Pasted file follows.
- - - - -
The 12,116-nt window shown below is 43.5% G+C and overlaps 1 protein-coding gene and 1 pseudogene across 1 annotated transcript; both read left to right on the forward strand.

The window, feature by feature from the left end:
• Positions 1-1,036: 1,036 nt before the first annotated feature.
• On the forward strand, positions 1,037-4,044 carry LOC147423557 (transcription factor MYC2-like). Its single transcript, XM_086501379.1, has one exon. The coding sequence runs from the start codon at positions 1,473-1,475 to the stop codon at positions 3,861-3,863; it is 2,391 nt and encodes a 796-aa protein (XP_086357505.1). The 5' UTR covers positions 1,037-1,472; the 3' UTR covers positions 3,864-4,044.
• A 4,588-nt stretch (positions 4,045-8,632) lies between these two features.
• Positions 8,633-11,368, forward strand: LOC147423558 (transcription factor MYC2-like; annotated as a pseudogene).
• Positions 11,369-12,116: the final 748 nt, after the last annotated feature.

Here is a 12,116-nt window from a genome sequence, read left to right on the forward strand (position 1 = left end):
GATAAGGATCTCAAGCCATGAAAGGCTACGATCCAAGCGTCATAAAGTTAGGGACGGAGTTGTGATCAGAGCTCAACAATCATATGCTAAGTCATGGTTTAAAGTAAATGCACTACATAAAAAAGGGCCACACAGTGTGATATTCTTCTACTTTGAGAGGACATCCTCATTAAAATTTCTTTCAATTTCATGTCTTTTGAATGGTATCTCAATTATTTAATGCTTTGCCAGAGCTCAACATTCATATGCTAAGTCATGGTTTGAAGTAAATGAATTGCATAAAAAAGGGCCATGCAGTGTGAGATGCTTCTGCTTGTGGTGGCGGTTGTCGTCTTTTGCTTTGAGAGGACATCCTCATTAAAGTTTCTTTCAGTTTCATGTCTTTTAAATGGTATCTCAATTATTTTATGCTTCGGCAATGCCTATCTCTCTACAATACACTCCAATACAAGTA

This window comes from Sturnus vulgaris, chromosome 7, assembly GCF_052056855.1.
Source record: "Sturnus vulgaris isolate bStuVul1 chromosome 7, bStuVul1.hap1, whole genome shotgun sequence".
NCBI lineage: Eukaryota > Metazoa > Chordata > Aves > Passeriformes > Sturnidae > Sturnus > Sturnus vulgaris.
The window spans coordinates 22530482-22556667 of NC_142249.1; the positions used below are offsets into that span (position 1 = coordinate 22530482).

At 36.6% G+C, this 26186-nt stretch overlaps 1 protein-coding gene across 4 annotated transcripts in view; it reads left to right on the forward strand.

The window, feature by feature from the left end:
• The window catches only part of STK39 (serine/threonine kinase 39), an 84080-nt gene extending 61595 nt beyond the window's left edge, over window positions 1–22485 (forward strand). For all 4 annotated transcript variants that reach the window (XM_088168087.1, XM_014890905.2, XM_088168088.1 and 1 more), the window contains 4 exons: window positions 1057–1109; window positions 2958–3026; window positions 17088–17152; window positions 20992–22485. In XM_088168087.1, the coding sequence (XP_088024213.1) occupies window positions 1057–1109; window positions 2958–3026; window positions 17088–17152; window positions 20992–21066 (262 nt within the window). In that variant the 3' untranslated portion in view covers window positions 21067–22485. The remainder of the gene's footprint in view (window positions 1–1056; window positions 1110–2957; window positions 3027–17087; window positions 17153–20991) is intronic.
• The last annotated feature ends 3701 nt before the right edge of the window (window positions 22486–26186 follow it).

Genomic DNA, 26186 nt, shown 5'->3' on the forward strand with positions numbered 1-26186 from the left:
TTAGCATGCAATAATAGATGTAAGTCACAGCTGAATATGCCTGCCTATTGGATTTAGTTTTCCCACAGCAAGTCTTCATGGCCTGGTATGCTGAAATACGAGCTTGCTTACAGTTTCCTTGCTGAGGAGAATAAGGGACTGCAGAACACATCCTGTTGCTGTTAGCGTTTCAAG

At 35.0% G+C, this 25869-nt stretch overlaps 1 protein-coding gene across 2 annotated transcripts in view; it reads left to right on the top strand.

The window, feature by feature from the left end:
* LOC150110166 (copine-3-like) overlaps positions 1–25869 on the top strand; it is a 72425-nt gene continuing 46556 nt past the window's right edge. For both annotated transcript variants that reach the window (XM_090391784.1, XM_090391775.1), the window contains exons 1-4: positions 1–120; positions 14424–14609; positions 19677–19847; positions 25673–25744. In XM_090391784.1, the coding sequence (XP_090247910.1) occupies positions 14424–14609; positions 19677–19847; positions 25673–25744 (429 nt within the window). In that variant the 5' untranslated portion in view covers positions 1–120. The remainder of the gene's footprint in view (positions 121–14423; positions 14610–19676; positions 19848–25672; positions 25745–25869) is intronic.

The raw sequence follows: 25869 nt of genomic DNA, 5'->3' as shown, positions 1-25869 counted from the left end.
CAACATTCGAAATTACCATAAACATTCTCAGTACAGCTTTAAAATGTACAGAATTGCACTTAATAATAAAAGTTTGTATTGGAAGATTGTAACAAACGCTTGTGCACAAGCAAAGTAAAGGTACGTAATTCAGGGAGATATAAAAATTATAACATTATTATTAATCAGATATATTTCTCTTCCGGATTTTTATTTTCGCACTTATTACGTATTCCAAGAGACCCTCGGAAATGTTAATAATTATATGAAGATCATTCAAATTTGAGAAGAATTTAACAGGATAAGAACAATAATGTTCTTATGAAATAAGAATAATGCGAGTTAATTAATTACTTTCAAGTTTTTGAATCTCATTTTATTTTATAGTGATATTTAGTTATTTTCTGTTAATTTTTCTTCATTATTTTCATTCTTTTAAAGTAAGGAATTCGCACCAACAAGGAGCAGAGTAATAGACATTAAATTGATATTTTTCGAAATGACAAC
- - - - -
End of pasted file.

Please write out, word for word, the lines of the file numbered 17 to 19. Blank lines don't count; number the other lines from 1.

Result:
• The last annotated feature ends 3701 nt before the right edge of the window (window positions 22486–26186 follow it).

Genomic DNA, 26186 nt, shown 5'->3' on the forward strand with positions numbered 1-26186 from the left:
TTAGCATGCAATAATAGATGTAAGTCACAGCTGAATATGCCTGCCTATTGGATTTAGTTTTCCCACAGCAAGTCTTCATGGCCTGGTATGCTGAAATACGAGCTTGCTTACAGTTTCCTTGCTGAGGAGAATAAGGGACTGCAGAACACATCCTGTTGCTGTTAGCGTTTCAAG